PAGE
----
Ceramic Coating Adds Abrasion Resistance To Cycling Apparel

Schoeller Ceramic Print

Although the ceramic print fabric from Schoeller Textiles has been around a few years, the higher price took some time for cycling brands to hop on board. Proven to reduce road rash in the event of a crash, the highly abrasion resistant fabric will now be incorporated into Scott cycling apparel.

Another result of the prosperous Eschler-Schoeller partnership, the ceramic coating technology incorporates fine ceramic particles in a pentagon-shaped design. Normally in a bike crash, your cycling apparel almost immediately tears away, creating skin on gravel/asphalt contact and giving you a nasty road rash. This ceramic structure helps the fabric resist tearing apart when it comes in contact with the asphalt or the trail, thus protecting your skin. The coating is wash-resistant, and does not change the feel of the fabric.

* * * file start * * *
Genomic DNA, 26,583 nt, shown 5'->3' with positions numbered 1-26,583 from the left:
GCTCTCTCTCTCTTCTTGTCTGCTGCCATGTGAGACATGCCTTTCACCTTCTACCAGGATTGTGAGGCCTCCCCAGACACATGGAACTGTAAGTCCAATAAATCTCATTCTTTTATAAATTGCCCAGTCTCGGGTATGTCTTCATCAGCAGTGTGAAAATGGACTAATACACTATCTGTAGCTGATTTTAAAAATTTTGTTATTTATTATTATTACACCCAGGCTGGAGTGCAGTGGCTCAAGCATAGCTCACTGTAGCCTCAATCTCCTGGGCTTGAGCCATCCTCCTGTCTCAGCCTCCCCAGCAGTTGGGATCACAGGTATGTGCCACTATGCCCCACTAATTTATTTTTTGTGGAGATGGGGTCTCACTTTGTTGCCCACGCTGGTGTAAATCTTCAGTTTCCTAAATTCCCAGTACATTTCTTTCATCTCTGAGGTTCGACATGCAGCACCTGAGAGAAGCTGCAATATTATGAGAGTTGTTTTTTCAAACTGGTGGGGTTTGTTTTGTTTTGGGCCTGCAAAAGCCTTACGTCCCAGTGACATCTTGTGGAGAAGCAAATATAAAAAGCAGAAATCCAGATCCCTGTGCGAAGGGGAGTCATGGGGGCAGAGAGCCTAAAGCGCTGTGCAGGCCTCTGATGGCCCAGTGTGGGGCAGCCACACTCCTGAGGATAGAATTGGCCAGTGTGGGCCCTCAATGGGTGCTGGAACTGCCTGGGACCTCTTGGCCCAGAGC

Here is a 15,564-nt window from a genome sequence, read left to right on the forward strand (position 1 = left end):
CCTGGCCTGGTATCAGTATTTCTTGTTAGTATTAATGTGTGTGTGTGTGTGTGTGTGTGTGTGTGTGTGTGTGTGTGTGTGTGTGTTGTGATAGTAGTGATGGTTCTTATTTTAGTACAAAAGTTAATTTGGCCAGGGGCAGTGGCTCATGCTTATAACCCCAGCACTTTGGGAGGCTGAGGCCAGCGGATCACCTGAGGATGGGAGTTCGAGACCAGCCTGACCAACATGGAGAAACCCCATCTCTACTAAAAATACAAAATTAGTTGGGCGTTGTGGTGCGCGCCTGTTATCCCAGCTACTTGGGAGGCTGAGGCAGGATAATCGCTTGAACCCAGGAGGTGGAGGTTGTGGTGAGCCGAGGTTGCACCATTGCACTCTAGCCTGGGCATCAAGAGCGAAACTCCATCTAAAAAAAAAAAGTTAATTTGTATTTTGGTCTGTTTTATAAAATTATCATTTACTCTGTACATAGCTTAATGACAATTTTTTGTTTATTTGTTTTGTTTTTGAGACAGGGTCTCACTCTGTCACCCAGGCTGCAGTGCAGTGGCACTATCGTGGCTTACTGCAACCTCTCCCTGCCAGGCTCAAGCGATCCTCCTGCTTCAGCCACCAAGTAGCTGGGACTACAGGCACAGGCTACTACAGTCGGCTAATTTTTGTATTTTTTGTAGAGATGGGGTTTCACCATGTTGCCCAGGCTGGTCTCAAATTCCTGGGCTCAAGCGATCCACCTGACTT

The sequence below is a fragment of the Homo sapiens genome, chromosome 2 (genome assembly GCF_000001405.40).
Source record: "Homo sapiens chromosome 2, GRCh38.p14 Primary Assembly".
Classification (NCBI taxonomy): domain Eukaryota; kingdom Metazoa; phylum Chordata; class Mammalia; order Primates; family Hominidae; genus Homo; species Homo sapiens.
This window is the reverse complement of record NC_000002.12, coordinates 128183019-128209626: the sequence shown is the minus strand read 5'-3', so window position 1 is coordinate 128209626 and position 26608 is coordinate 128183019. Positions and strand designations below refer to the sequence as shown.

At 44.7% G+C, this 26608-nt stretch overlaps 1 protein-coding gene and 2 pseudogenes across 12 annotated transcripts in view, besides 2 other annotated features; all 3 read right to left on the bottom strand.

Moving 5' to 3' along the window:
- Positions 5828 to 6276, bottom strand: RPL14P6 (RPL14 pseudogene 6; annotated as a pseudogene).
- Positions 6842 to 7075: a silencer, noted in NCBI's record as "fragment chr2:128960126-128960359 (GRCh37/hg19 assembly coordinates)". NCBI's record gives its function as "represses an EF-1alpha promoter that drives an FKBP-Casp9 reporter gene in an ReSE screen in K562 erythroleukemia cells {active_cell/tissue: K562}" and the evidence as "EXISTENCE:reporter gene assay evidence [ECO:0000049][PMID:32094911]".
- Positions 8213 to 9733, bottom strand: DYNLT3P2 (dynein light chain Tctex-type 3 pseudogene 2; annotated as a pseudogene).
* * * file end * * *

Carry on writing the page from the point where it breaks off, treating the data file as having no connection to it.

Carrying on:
Many companies have tried to address the road rash issue, some more successfully than others. Road Rash Guard created plastic clip-ons that when placed in injury prone areas, would take the brunt of your body-on-asphalt abrasion. Pegasus Performance took it one step further and designed apparel with extra fabric layers in your shoulders and hips, hoping that the two layers of fabric would slide against each other instead of tearing and exposing your skin.

Scott RC ProTec

The Scott Sports cycling kit with ceramic print fabric is called RC ProTec and will be available to you by the end of 2015.  Both the bike shorts and jersey feature sections with what Scott calls ITD ProTec Bikewear Technology—panels on the shoulders and hips will protect your skin in the places you are most likely to experience road rash when you wipe out. For extra abrasion resistance, Scott uses a carbon knit fabric as the base—carbon fiber woven directly into the fabric ensures even higher breakage strength and also adds an antibacterial element.

The Scott RC ProTec Jersey will retail for $125 and the RC ProTec Shorts for $145.

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